Photography and the police

Photographer: “I know the law!”
PCSO: “Yeah, good for you!”

This video [1] raises many of the contradictions in the state attitude towards filming: CCTV is OK but human photographers are a problem; cameraphone footage is helpful evidence but filming in a public place is suspicious behaviour.

This attitude has caused some police officers to break the law in their attempts to stop photographers going about their business. The October 2006 attack on photojournalist Marc Vallée brought the Met a lot of unwelcome publicity, but there are numerous less famous examples.

In April 2007 the Association of Chief Police Officers (ACPO) adopted a set of guidelines on dealing with photographers. These guidelines were agreed with the NUJ (National Union of Journalists) and other photographers’ organisations. However, as a recent report in the Journalist makes clear, many police are ignoring these guidelines in practice.

Even more worryingly, it seems that the Home Secretary isn’t so clued up about the law either. Jeremy Dear, general secretary of the NUJ, wrote to Jacqui Smith raising concerns about the behaviour of police in London towards photographers.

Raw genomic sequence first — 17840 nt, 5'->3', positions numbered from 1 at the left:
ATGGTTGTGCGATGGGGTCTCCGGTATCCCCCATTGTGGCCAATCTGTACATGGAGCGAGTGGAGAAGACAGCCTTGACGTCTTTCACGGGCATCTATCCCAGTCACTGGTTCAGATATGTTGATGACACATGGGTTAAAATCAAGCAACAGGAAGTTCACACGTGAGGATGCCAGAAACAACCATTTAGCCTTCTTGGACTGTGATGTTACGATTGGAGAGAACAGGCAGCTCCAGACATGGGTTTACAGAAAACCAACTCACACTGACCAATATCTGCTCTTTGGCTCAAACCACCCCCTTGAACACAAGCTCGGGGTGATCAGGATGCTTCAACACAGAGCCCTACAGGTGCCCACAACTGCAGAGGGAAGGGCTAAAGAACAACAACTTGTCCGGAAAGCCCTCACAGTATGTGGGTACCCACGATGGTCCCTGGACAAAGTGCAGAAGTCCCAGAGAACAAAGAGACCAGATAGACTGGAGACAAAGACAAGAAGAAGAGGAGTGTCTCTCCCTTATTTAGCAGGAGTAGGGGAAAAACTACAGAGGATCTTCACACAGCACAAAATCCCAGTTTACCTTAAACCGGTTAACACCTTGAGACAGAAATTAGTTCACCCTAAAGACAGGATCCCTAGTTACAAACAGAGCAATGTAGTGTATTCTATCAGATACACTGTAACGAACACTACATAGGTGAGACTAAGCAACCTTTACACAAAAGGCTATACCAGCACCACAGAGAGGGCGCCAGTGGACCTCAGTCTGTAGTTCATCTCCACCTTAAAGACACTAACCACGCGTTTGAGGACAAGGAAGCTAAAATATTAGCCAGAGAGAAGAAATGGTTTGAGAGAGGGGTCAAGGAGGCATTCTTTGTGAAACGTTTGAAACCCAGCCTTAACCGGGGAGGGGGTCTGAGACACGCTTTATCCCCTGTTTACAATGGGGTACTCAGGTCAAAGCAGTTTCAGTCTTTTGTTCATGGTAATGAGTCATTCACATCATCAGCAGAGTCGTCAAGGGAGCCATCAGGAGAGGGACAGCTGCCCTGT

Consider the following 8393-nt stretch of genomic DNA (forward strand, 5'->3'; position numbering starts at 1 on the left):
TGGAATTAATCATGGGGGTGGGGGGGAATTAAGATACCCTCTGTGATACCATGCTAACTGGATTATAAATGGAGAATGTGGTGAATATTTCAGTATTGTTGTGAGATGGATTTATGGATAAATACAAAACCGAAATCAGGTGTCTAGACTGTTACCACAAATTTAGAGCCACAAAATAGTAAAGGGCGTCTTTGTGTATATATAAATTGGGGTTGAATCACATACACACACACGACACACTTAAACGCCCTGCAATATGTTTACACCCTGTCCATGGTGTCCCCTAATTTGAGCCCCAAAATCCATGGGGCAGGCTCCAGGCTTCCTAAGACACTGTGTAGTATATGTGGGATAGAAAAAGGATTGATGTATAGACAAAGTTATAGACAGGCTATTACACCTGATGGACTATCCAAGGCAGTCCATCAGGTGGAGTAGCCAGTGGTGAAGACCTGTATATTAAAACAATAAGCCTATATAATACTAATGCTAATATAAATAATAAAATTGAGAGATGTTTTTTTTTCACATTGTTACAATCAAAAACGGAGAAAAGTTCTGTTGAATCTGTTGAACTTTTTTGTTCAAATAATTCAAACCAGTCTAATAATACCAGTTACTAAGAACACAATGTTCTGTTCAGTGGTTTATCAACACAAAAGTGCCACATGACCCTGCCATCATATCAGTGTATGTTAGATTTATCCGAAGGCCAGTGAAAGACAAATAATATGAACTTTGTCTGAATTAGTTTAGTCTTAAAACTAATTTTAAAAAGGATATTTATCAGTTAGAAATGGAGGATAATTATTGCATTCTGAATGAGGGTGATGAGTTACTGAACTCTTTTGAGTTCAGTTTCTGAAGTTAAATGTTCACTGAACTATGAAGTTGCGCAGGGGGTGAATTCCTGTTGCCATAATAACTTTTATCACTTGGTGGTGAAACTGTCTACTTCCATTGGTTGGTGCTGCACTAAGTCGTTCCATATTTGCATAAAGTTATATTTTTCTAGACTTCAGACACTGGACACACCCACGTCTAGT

In her reply, the Home Secretary wrote: “Decisions may be made locally to restrict or monitor photography in reasonable circumstances. That is an operational decision for the officers involved based on the individual circumstances of each situation.”

Er, no. Officers aren’t entitled to make operational decisions in clear contradiction to the law, whatever the “individual circumstances”.

Physically attacking a photographer is a crime. Seizing equipment and film is also a crime. The enhanced stop-and-search powers brought in by the Terrorism Act 2000 have made a lot of intimidatory behaviour lawful, but the bottom line is still that photography in public places is a lawful activity and police have no rights whatsoever to stop anyone taking pictures on the street.

This brief document, written in 2004, explains many of the legal issues relating to photographers in the UK.  It’s not intended as a comprehensive legal guide, but it does cram a lot of useful information into two pages.

My only caveat would be that we’re still being bombarded by what Lord Justice Rose called “a continuing avalanche of new complex legislation”, and legal guides have a tendency to go out of date.

[1] Via Chicken Yoghurt.

This was originally posted on the blog of Kate Griffin, vice-chair of the branch.


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